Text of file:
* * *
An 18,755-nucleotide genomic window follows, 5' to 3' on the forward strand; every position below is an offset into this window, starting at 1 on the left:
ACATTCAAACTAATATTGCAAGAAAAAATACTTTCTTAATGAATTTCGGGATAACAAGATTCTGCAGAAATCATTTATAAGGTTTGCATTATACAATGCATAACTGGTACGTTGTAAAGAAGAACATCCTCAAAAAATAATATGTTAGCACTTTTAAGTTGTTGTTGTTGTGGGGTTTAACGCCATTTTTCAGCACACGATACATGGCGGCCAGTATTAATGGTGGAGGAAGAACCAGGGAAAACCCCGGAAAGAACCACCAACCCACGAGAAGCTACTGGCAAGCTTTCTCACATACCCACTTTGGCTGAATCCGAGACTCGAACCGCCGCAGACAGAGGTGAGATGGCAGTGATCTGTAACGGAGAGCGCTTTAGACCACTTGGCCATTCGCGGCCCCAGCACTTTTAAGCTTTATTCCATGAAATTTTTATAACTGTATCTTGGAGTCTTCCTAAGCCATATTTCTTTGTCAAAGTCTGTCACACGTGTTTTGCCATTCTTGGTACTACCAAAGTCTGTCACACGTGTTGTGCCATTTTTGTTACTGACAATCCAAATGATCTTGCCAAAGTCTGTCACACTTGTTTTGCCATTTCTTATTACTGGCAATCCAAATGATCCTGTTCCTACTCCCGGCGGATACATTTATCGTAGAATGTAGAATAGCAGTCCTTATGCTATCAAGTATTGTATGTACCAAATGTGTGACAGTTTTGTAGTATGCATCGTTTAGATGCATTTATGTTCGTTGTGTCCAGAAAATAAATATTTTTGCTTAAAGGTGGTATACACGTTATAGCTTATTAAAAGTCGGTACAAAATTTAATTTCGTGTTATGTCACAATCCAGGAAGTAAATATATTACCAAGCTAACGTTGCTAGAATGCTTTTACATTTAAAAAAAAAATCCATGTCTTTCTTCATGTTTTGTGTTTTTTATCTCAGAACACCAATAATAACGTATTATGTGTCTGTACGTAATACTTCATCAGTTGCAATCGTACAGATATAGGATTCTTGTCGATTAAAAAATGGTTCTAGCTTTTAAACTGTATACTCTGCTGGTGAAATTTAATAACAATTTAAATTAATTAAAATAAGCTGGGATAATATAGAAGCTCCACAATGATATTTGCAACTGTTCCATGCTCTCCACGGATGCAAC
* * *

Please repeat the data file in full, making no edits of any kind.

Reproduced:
An 18,755-nucleotide genomic window follows, 5' to 3' on the forward strand; every position below is an offset into this window, starting at 1 on the left:
ACATTCAAACTAATATTGCAAGAAAAAATACTTTCTTAATGAATTTCGGGATAACAAGATTCTGCAGAAATCATTTATAAGGTTTGCATTATACAATGCATAACTGGTACGTTGTAAAGAAGAACATCCTCAAAAAATAATATGTTAGCACTTTTAAGTTGTTGTTGTTGTGGGGTTTAACGCCATTTTTCAGCACACGATACATGGCGGCCAGTATTAATGGTGGAGGAAGAACCAGGGAAAACCCCGGAAAGAACCACCAACCCACGAGAAGCTACTGGCAAGCTTTCTCACATACCCACTTTGGCTGAATCCGAGACTCGAACCGCCGCAGACAGAGGTGAGATGGCAGTGATCTGTAACGGAGAGCGCTTTAGACCACTTGGCCATTCGCGGCCCCAGCACTTTTAAGCTTTATTCCATGAAATTTTTATAACTGTATCTTGGAGTCTTCCTAAGCCATATTTCTTTGTCAAAGTCTGTCACACGTGTTTTGCCATTCTTGGTACTACCAAAGTCTGTCACACGTGTTGTGCCATTTTTGTTACTGACAATCCAAATGATCTTGCCAAAGTCTGTCACACTTGTTTTGCCATTTCTTATTACTGGCAATCCAAATGATCCTGTTCCTACTCCCGGCGGATACATTTATCGTAGAATGTAGAATAGCAGTCCTTATGCTATCAAGTATTGTATGTACCAAATGTGTGACAGTTTTGTAGTATGCATCGTTTAGATGCATTTATGTTCGTTGTGTCCAGAAAATAAATATTTTTGCTTAAAGGTGGTATACACGTTATAGCTTATTAAAAGTCGGTACAAAATTTAATTTCGTGTTATGTCACAATCCAGGAAGTAAATATATTACCAAGCTAACGTTGCTAGAATGCTTTTACATTTAAAAAAAAAATCCATGTCTTTCTTCATGTTTTGTGTTTTTTATCTCAGAACACCAATAATAACGTATTATGTGTCTGTACGTAATACTTCATCAGTTGCAATCGTACAGATATAGGATTCTTGTCGATTAAAAAATGGTTCTAGCTTTTAAACTGTATACTCTGCTGGTGAAATTTAATAACAATTTAAATTAATTAAAATAAGCTGGGATAATATAGAAGCTCCACAATGATATTTGCAACTGTTCCATGCTCTCCACGGATGCAAC